Controversy at the University of Mississippi: More Threats

You’ll recall that the Mid-South Flaggers made much of their march on Oxford, Mississippi, a few weeks ago … and then they made much of the fact that they didn’t like the company they kept. Fair enough.

But this exchange on their Facebook page should remind us that the Mid-South Flaggers are no angels, either.

Old Miss Violence

Apparently the Mid-South Flaggers want to voice their own opinion but shut down those who disagree (which is fairly typical for the Confederate heritage movement, by the way). And as for threats of violence? Read the last comment.

We can now expect the usual calls to university officials demanding that a faculty member be silenced.

Confederate Heritage Under Fire in Ferguson, Missouri?

We hear a great deal about the proper use of Confederate symbols, including the Confederate flag, and passionate defenses of the proper display of the Confederate battle flag.

Now comes word of the Ku Klux Klan’s interest in injecting itself in the situation at Ferguson, Missouri. Yup, just when you thought things could not get uglier.

Are we going to see something like this in Ferguson, Missouri?

Even some Klansmen seem confused about this. Others are not so confused.

I await the passionate protests by Confederate heritage groups against a white supremacist group using what its defenders deem a scared banner for such a purpose. After all, they have no problem attacking other people who don’t like the display of the flag in certain contexts.

If the Confederate Battle Flag does not represent white supremacy, folks, then let’s hear you denounce the KKK for using it … and let’s hear it with the same intensity and frequency that you use when you assail other groups.

Restore the honor.

I’m waiting.

The League of the South and the Sons of Confederate Veterans: A Poll

Just curious as to your impressions.

The League of the South and Confederate History

Recently Michael Hill offered a rather straightforward statement of his understanding of the history of the Confederacy that pulled no punches.

Basically, Hill links the creation of the Confederacy with the defense of slavery and white supremacy. He does so in what has become a rather traditional attack on so-called “Rainbow Confederates,” who in his eyes are “politically correct.” However, Hill clearly disagrees with some of the historical interpretations offered here recently about the Confederacy by such people as the rainbow-sounding “Melissa Blue” and Ben Jones, chief of heritage operations for the Sons of Confederate Veterans.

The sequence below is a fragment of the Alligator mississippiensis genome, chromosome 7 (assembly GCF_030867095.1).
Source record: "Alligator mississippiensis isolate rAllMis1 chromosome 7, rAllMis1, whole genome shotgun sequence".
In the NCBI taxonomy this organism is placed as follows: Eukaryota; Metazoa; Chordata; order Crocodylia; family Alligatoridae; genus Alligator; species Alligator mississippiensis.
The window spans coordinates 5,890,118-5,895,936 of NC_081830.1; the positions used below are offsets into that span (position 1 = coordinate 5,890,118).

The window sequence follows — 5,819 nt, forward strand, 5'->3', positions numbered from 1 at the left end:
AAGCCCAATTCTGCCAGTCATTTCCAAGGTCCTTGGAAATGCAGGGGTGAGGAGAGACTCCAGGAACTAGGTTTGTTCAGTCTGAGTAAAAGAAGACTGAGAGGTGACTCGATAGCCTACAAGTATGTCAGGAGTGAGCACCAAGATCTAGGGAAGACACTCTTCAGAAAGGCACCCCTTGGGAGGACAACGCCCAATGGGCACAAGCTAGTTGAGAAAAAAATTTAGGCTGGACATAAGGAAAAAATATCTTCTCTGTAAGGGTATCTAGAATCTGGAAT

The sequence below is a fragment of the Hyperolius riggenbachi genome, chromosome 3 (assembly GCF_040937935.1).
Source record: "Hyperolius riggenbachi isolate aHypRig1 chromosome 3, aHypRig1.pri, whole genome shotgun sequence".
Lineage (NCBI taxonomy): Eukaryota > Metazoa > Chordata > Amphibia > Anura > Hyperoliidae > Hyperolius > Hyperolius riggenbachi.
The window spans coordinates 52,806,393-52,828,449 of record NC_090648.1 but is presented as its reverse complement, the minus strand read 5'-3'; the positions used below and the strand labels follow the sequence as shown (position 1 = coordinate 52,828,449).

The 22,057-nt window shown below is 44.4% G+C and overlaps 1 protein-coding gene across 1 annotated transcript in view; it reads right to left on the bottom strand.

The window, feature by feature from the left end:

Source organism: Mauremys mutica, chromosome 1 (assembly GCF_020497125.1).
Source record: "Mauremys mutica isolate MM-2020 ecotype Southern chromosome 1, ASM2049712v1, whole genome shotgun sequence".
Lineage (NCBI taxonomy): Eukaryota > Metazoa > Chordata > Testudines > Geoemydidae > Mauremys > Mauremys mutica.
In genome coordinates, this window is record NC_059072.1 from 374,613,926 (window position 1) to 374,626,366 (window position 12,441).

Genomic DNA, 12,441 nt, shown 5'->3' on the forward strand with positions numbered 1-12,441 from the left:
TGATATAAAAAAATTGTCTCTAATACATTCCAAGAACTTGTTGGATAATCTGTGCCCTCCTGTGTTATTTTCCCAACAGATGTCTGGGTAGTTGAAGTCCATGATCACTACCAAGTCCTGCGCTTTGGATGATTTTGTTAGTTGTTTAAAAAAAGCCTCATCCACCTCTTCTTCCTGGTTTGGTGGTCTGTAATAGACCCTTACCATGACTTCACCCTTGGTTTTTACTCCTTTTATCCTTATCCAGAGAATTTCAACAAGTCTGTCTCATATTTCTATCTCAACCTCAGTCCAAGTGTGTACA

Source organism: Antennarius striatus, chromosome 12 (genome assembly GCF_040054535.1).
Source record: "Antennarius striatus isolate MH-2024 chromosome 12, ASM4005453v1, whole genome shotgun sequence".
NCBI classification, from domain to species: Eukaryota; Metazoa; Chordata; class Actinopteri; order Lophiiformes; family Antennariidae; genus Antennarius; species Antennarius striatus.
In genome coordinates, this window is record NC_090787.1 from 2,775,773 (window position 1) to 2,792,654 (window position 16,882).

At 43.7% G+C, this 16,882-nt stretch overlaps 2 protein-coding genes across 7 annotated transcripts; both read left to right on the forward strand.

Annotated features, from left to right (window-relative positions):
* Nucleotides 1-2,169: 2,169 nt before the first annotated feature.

One must admit that the League of the South has been straightforward and candid about its understanding of history. I’d question whether some of the people Hill labels as “Rainbow Confederates” are in fact as tolerant as he may make them out to be. Indeed, I think the racial views of several so-called “Rainbow Confederates” are much more in line with the Southern Nationalist Network, Occidental Dissent, and the League of the South than certain folks would want to admit. Nevertheless, I think in other cases there is much distance indeed. When someone from the SCV tells me that a sign of his racial views is his membership in the NAACP, I’m tempted to remind him that many of the people he claims to represent characterize the NAACP as a “hate group.”

To me the issue is not what the League of the South believes. That message has been fairly consistent, and it has been made public a number of times. Indeed, there is a great deal of merit in their view of the Confederacy’s foundations, in large part because that interpretation is based on what secessionists and Confederates actually said. It’s not whether you have 1,200 books in your library: it’s which books you have, whether you’ve read them, and how your understanding of history is shaped by what you’ve read.

Simply put, one can reject their message to today’s America while accepting that their interpretation of the past has merit. Or one can pose in pictures with white supremacists and march with white supremacists and call them good guys and good friends, which renders whining about “guilt by association” ludicrous. Certain people simply don’t have the courage of their convictions.

As I’ve already said, the Mid-South Flaggers deserve a lot of credit for not ducking this issue. They understand what the League of the South is all about, and they have started to move to disassociate themselves from the group. Not so the Virginia Flaggers or the Sons of Confederate Veterans. Yet in such inaction is the suspicion that one does not denounce what one privately embraces, or that one accepts the support of groups one claims to oppose.